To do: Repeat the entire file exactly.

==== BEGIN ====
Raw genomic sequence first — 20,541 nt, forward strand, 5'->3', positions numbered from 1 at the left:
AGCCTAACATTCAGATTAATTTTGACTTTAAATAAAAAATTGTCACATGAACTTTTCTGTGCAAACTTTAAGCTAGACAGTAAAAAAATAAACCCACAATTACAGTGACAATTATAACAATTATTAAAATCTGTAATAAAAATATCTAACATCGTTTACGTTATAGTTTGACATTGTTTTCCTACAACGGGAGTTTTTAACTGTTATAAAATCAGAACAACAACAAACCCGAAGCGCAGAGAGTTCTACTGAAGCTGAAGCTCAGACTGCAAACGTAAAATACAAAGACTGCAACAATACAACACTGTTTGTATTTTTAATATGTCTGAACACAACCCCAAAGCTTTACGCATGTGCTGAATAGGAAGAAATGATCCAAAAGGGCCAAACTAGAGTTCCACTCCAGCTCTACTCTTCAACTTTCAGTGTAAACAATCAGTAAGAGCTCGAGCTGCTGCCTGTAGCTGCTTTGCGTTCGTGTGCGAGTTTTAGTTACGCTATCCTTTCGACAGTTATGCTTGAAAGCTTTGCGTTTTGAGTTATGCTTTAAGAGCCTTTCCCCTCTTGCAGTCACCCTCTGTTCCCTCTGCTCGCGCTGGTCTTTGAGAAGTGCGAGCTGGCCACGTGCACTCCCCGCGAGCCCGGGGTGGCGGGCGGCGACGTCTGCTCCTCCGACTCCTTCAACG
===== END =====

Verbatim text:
Raw genomic sequence first — 20,541 nt, forward strand, 5'->3', positions numbered from 1 at the left:
AGCCTAACATTCAGATTAATTTTGACTTTAAATAAAAAATTGTCACATGAACTTTTCTGTGCAAACTTTAAGCTAGACAGTAAAAAAATAAACCCACAATTACAGTGACAATTATAACAATTATTAAAATCTGTAATAAAAATATCTAACATCGTTTACGTTATAGTTTGACATTGTTTTCCTACAACGGGAGTTTTTAACTGTTATAAAATCAGAACAACAACAAACCCGAAGCGCAGAGAGTTCTACTGAAGCTGAAGCTCAGACTGCAAACGTAAAATACAAAGACTGCAACAATACAACACTGTTTGTATTTTTAATATGTCTGAACACAACCCCAAAGCTTTACGCATGTGCTGAATAGGAAGAAATGATCCAAAAGGGCCAAACTAGAGTTCCACTCCAGCTCTACTCTTCAACTTTCAGTGTAAACAATCAGTAAGAGCTCGAGCTGCTGCCTGTAGCTGCTTTGCGTTCGTGTGCGAGTTTTAGTTACGCTATCCTTTCGACAGTTATGCTTGAAAGCTTTGCGTTTTGAGTTATGCTTTAAGAGCCTTTCCCCTCTTGCAGTCACCCTCTGTTCCCTCTGCTCGCGCTGGTCTTTGAGAAGTGCGAGCTGGCCACGTGCACTCCCCGCGAGCCCGGGGTGGCGGGCGGCGACGTCTGCTCCTCCGACTCCTTCAACG